Theater Review: A Brilliant NCT Encore for ‘Schoolhouse Rock Live!’

NCT-SRLNashville Children’s Theatre has brought Schoolhouse Rock Live! back for an encore with new staging and cast that will light your fire.

Nashville’s premier professional troupe presented the stage adaptation of songs from the groundbreaking ABC-TV animated educational shorts series in 2006. That Julee Baber Brooks-directed show was inventively staged (Scott Leathers‘ chessboard-floor apartment set still springs to mind) and featured the A-1 talents of Jenny Littleton, Patrick Waller, Ross Brooks, D. Richard Browder, Brooke Bryant and Marin Miller.

How to follow that well-received production when mounting Schoolhouse Rock Live! again? Well, Producing Artistic Director Scot Copeland isn’t one for repeating past success when it comes to creating a memorable experience for the present. He and others behind the scenes have worked with triple-threat performers Janette Bruce, Daniel Collins, Lauren Jones and Ben Van Diepen to fashion a new production educationally and entertainingly assaults the senses.

If you didn’t see the previous production the basic setup is as follows: A new teacher is nervous about how he’ll get his pupils to learn until the “Schoolhouse Rock!” gang shows up. They lay down some groovy tunes that help him see musical ways to reach those young minds.

Those tunes – which include a terrific Texas-twanged “The Preamble” along with such well-known tunes as “Three is a Magic Number,” “Conjunction Junction,” “Verb: That’s What’s Happening,” “Unpack Your Adjectives” and ” Rufus Xavier Sarsaparilla ” – are as fun and thought-encouraging are as they were four decades ago. Paul Carrol Binkley’s arrangements – keep in mind that country, funk, jazz, soul, pop and rock are contained in the multiple musical strands of the score – are among the finest and most eclectic in his distinguished career, and Musical Director Russel Davis makes the most of them.

The acting company – which involves the audience in much of the action – is wonderful; strong voices and movement, good choices and great energy are available in abundance. Two of my favorite moments are Jones’ soulful lead on “Sufferin’ Till Suffrage” and the fun Collins has as the central figure in “Just a Bill,” though all are engaging throughout; “A Noun is a Person, Place or Thing” is a good example of watching all shine as a unit.

Choreographer extraordinaire Pam Atha mixes exuberant dance styles from more than one decade into an eye-popping experience; adding to the visual delight are animation and live video worked nimbly into the show by Technical Director Michael Redman and Kitchen Sink, Inc. (favorable mentions of Bo Bogaev and Kimberly M. Townsend are appropriate here). And the rock-concert-style set designed by Leathers (who worked on the very complementary light calls with Assistant Lighting Designer Bill Rios) is apparently the first-ever all-welded-metal form to underpin the action on NCT’s stage (kudos to Scenic Artist Chip Boles as well).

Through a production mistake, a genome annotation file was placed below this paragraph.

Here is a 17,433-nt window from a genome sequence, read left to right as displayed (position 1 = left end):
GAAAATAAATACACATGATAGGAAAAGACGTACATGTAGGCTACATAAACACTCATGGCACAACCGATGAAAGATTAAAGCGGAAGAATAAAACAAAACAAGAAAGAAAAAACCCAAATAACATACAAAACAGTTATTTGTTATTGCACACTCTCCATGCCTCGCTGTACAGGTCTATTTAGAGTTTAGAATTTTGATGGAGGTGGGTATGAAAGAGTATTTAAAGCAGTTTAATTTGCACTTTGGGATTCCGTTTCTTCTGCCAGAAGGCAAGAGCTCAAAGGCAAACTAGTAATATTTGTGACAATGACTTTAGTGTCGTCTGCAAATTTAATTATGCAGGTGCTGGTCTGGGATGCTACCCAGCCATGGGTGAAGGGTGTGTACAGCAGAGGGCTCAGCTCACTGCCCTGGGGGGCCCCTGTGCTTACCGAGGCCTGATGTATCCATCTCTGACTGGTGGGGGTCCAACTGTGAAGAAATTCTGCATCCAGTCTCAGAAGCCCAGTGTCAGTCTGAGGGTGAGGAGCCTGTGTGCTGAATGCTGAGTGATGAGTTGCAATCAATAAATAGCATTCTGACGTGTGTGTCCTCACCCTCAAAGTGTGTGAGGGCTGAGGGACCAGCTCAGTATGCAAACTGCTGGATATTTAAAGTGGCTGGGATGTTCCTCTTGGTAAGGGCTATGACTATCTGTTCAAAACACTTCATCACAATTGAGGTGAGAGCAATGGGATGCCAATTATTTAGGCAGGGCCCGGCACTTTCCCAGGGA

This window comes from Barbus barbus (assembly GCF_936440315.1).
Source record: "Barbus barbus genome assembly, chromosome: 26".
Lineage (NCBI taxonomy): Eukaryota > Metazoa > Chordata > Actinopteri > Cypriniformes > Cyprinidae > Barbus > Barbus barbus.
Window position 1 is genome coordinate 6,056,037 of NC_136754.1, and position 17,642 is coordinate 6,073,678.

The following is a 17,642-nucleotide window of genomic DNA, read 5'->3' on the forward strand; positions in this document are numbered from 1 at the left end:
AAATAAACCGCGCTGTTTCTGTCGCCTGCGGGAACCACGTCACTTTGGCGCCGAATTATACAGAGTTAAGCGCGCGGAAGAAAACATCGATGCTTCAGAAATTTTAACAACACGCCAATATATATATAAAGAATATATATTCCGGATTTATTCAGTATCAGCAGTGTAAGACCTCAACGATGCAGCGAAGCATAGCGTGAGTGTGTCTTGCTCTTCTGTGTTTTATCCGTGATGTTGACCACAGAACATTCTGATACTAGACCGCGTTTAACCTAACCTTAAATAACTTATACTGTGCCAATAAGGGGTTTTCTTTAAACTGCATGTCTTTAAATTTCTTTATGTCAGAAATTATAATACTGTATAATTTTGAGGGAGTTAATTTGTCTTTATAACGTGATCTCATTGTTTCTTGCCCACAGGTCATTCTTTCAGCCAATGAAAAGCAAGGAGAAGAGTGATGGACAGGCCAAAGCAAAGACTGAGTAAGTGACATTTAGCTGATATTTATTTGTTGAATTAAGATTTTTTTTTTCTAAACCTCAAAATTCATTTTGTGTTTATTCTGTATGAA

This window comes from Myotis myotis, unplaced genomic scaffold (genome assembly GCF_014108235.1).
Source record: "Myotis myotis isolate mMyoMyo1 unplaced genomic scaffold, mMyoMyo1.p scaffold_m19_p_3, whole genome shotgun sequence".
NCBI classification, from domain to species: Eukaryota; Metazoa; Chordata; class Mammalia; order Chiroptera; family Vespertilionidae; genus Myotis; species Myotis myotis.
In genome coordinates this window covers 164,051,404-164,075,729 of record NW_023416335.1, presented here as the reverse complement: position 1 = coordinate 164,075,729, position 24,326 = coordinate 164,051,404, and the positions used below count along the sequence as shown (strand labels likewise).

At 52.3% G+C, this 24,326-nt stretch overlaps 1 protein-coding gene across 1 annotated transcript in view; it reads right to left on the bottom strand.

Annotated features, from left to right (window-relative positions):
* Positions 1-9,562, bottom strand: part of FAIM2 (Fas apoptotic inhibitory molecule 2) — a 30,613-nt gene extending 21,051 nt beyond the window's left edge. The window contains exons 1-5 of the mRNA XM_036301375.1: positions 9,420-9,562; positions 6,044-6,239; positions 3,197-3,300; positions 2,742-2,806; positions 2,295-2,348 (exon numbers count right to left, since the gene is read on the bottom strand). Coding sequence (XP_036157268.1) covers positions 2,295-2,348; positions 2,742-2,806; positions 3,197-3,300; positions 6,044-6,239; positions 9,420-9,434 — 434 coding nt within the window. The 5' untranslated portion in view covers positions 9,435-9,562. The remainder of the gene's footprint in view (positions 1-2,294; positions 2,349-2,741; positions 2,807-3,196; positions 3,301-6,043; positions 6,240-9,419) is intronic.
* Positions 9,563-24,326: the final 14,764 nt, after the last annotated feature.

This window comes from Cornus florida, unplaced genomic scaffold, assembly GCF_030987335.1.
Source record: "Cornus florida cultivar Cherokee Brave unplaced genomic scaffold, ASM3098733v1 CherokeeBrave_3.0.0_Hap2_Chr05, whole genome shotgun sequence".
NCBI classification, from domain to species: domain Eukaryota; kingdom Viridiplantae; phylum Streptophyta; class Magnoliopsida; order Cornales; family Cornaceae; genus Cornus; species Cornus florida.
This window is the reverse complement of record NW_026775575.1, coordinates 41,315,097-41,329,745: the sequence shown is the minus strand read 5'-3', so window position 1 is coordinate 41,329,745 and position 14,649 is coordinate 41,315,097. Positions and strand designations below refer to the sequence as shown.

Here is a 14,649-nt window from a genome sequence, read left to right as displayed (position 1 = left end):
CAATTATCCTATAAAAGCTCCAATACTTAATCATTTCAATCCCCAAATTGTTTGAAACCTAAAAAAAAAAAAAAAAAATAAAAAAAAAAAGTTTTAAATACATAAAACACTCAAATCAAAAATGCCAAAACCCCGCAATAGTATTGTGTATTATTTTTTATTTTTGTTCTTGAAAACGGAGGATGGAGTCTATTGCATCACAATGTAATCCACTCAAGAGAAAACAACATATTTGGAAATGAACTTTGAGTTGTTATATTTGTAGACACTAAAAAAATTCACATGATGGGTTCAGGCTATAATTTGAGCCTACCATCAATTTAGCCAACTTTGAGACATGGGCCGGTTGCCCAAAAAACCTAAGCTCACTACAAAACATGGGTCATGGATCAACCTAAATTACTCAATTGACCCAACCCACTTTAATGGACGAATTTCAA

Patricia Taber long ago proved she can provide costumes for all characters and stories, and her designs for this show, well, rock. I don’t know how she manages to come up with so many fresh ideas for each show year after year – I’m just happy to see the great results.

Sometimes encores can be let-downs because there’s nothing fresh to surprise us. Copeland and his NCT colleagues have fashioned a brilliant Schoolhouse Rock Live! revival that doesn’t rest on this extraordinary company’s past laurels.

Schoolhouse Rock Live! directed by Scot Copeland continues through Dec. 1 at Nashville Children’s Theatre (25 Middleton St. between Hermitage Ave. and Second Ave. S. They are in the Richard Fulton campus directly behind the Old Howard School Building). In addition to school day shows there are Saturday and Sunday family performances at 2 p.m. The show runs approximately one hour with a 10-minute intermission. After the 2 p.m. performance Nov. 9 the audience is encouraged to stay for a Q & A with some of the cast and technical staff to learn more about the show’s creation; for more special events connected with this production visit NCT’s website. For tickets (Youth up to age 17 and Students with ID: $12; Military, Educator and Seniors age 65 and up: $17; Other Adults: $20; Groups of ten or more: $12/person) call (615) 252-4675 or click here to buy online.

* Photo of (L to R) Daniel Collins and Janette Bruce by Colin Peterson courtesy NCT.

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About Evans Donnell

Evans Donnell is the chief theater, film and opera critic as well as co-founder of ArtsNash. He wrote reviews and features about theater, opera and classical music for The Tennessean from 2002 to 2011. He was the theater, film and opera critic for from 2011 to 2012. Donnell has also contributed to The Sondheim Review, Back Stage, The City Paper (Nashville), the Nashville Banner, The (Bowling Green, Ky.) Daily News and several other publications since beginning his professional journalism career in 1985 with The Lebanon (Tenn.) Democrat. He was selected as a fellow for the 2004 National Critics Institute at the Eugene O’Neill Theater Center, and for National Endowment for the Arts (NEA) arts journalism institutes for theater and musical theater at the USC Annenberg School for Communication and Journalism in 2006 and classical music and opera at the Columbia University School of Journalism in 2009. He has also been an actor (member of Actors Equity Association and SAG-AFTRA), founding and running AthensSouth Theatre from 1996 to 2001 and appearing in Milos Forman's "The People vs Larry Flynt" among other credits. Donnell is a member of the American Theatre Critics Association (